then God who is faithful and just

will forgive our sins and purify us

from everything that is wrong.

To say that we have never sinned

is to call God a liar

and to show that his word is not in us.

I am writing this, my children,

to stop you sinning;

but if anyone should sin,

we have an advocate with the Father,

Jesus Christ, who is just;

he is the sacrifice that takes our sins away,

but not only us,

but the whole world.

–1 John 1:8-2:2, The Jerusalem Bible (1966)

Consider the following passage, too, O reader:

Surely everyone who entertains this hope

must purify himself, must try to be pure as Christ.

Anyone who sins at all

breaks the law,

because to sin is to break the law.

Now you know that he appeared in order to abolish sin,

and that in him there is no sin;

and anyone who sins

has never seen him or known him.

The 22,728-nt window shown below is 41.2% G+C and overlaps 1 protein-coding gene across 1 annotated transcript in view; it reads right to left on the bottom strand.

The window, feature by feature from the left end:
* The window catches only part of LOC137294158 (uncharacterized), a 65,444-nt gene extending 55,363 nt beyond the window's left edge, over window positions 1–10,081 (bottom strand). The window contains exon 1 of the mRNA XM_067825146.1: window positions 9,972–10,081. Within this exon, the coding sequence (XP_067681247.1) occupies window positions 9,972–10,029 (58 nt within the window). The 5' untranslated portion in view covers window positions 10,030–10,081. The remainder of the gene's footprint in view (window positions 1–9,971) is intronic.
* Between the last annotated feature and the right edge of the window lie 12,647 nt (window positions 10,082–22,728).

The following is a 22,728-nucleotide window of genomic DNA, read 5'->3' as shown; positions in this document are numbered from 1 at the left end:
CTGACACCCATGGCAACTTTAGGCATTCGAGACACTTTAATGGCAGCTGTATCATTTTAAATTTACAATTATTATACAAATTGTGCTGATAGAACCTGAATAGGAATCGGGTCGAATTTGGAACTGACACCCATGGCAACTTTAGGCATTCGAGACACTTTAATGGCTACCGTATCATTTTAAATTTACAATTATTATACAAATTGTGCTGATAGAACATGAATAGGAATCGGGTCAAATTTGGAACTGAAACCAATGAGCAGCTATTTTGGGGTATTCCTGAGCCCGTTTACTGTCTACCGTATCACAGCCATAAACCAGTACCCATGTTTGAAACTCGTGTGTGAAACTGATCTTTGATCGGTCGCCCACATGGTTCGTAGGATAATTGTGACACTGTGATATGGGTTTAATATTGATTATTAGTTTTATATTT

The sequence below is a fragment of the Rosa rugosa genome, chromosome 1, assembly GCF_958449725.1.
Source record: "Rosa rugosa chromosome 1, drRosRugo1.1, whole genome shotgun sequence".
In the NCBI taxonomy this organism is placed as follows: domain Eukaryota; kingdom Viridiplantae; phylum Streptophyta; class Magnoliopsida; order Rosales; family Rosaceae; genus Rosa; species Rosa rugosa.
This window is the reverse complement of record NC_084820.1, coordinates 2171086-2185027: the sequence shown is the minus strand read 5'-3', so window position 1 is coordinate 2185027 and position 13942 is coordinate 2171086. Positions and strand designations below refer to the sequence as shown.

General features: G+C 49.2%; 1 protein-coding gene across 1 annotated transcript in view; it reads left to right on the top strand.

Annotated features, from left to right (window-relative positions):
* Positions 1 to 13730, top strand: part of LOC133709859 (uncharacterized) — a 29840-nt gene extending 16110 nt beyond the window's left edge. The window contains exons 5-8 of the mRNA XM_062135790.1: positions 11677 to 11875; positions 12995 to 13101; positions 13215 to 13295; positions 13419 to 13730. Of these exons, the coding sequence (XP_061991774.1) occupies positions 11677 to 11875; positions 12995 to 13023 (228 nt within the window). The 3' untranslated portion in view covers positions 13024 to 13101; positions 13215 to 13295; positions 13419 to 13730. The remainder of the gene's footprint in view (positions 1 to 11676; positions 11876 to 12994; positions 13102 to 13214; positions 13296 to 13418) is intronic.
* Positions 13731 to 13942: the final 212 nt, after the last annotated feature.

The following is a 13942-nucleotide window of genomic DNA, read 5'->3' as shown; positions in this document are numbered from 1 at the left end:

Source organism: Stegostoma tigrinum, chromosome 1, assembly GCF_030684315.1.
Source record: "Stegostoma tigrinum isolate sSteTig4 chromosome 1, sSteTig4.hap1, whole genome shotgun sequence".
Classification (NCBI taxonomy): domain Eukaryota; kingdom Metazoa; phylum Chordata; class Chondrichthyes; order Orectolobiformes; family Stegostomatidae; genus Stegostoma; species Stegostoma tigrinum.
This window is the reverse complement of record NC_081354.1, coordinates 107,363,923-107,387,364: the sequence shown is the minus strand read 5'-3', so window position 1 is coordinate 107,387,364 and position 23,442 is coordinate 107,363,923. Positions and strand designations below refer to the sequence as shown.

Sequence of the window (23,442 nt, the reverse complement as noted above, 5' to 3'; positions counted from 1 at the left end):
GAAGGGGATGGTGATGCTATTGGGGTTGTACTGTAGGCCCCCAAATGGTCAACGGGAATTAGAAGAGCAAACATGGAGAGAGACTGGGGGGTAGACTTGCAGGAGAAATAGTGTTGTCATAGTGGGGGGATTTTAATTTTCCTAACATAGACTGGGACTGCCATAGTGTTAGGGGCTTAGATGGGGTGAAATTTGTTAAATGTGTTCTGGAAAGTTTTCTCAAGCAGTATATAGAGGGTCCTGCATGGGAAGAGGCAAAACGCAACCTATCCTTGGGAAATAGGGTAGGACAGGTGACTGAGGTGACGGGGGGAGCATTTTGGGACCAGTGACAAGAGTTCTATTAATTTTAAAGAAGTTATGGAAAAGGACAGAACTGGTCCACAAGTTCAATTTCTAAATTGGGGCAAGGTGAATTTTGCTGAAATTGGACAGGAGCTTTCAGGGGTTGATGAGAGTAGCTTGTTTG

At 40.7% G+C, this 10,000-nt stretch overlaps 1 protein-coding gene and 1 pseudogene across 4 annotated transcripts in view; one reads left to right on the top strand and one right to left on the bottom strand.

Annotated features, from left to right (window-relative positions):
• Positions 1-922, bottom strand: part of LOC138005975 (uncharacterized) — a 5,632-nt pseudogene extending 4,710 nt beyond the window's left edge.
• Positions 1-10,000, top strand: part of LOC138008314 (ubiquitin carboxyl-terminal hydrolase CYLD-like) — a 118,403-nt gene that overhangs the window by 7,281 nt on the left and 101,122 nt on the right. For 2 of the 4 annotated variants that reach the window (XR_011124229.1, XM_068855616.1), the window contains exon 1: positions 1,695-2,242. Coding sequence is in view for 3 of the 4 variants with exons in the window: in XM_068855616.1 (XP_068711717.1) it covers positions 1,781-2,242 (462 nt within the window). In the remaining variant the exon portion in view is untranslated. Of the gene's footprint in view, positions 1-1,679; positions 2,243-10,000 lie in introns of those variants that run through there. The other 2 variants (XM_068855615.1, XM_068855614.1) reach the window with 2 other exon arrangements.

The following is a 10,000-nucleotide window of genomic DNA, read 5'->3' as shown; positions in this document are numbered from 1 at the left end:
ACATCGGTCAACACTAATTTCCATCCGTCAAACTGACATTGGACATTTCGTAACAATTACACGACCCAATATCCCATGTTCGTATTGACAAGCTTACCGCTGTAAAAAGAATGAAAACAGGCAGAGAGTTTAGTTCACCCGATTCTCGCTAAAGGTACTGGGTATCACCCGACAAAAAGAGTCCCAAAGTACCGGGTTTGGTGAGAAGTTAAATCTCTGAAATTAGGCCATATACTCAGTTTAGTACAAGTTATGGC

My children, do not let anyone lead you astray:

to live a holy life

is to be holy just as he is holy;

to lead a sinful life is to belong to the devil,

since the devil was a sinner from the beginning.

It was to undo all that the devil has done

that the Son of God appeared.

No one who as been begotten by God sins;

because God’s seed remains in him,

he cannot sin when he has been begotten by God.

–1 John 3:3-9, The Jerusalem Bible (1966)

A superficial reading of the two passages leads one to conclude that they contradict each other.  Yet a close reading reveals the logical progression.  Jesus destroys sin.  Therefore, to the extent one is in Christ, one cannot sin.  To the extent one is in tune with God, one cannot sin.  In the original context of First John, the second passage does not argue for the sinlessness of Christians.  Rather, 3:9 is:

…the strongest, most principles denial that sinfulness could ever be reckoned a birth certificate of godliness.

–C. Clifton Black, in The New Interpreter’s Bible, Volume XII (1998), 413

The author of First John was apparently arguing against false teachers who held that there was a warrant for sin in the Christian life.  This false teaching continued to cause confusion in the germane Johannine community after the schism.